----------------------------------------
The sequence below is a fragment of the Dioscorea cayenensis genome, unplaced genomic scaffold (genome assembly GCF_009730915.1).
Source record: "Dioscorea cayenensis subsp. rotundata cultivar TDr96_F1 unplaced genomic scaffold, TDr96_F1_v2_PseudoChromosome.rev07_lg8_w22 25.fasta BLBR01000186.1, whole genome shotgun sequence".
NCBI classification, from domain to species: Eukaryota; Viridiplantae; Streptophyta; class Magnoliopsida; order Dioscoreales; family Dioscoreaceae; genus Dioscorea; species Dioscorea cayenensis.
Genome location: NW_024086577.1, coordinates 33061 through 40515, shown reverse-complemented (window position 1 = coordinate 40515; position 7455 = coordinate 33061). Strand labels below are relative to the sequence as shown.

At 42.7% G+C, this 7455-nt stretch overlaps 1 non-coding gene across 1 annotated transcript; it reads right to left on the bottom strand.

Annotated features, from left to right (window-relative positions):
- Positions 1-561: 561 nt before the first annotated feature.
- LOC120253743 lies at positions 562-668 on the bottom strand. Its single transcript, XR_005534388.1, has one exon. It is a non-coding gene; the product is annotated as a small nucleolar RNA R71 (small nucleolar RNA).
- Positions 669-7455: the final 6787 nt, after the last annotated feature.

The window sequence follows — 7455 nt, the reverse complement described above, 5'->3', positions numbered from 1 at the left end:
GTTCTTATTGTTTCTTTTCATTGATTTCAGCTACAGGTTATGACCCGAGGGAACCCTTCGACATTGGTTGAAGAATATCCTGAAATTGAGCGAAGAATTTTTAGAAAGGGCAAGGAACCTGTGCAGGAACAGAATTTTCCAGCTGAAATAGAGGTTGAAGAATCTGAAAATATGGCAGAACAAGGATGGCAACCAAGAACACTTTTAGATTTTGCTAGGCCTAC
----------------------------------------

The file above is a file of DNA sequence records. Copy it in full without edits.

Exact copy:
The sequence below is a fragment of the Dioscorea cayenensis genome, unplaced genomic scaffold (genome assembly GCF_009730915.1).
Source record: "Dioscorea cayenensis subsp. rotundata cultivar TDr96_F1 unplaced genomic scaffold, TDr96_F1_v2_PseudoChromosome.rev07_lg8_w22 25.fasta BLBR01000186.1, whole genome shotgun sequence".
NCBI classification, from domain to species: Eukaryota; Viridiplantae; Streptophyta; class Magnoliopsida; order Dioscoreales; family Dioscoreaceae; genus Dioscorea; species Dioscorea cayenensis.
Genome location: NW_024086577.1, coordinates 33061 through 40515, shown reverse-complemented (window position 1 = coordinate 40515; position 7455 = coordinate 33061). Strand labels below are relative to the sequence as shown.

At 42.7% G+C, this 7455-nt stretch overlaps 1 non-coding gene across 1 annotated transcript; it reads right to left on the bottom strand.

Annotated features, from left to right (window-relative positions):
- Positions 1-561: 561 nt before the first annotated feature.
- LOC120253743 lies at positions 562-668 on the bottom strand. Its single transcript, XR_005534388.1, has one exon. It is a non-coding gene; the product is annotated as a small nucleolar RNA R71 (small nucleolar RNA).
- Positions 669-7455: the final 6787 nt, after the last annotated feature.

The window sequence follows — 7455 nt, the reverse complement described above, 5'->3', positions numbered from 1 at the left end:
GTTCTTATTGTTTCTTTTCATTGATTTCAGCTACAGGTTATGACCCGAGGGAACCCTTCGACATTGGTTGAAGAATATCCTGAAATTGAGCGAAGAATTTTTAGAAAGGGCAAGGAACCTGTGCAGGAACAGAATTTTCCAGCTGAAATAGAGGTTGAAGAATCTGAAAATATGGCAGAACAAGGATGGCAACCAAGAACACTTTTAGATTTTGCTAGGCCTAC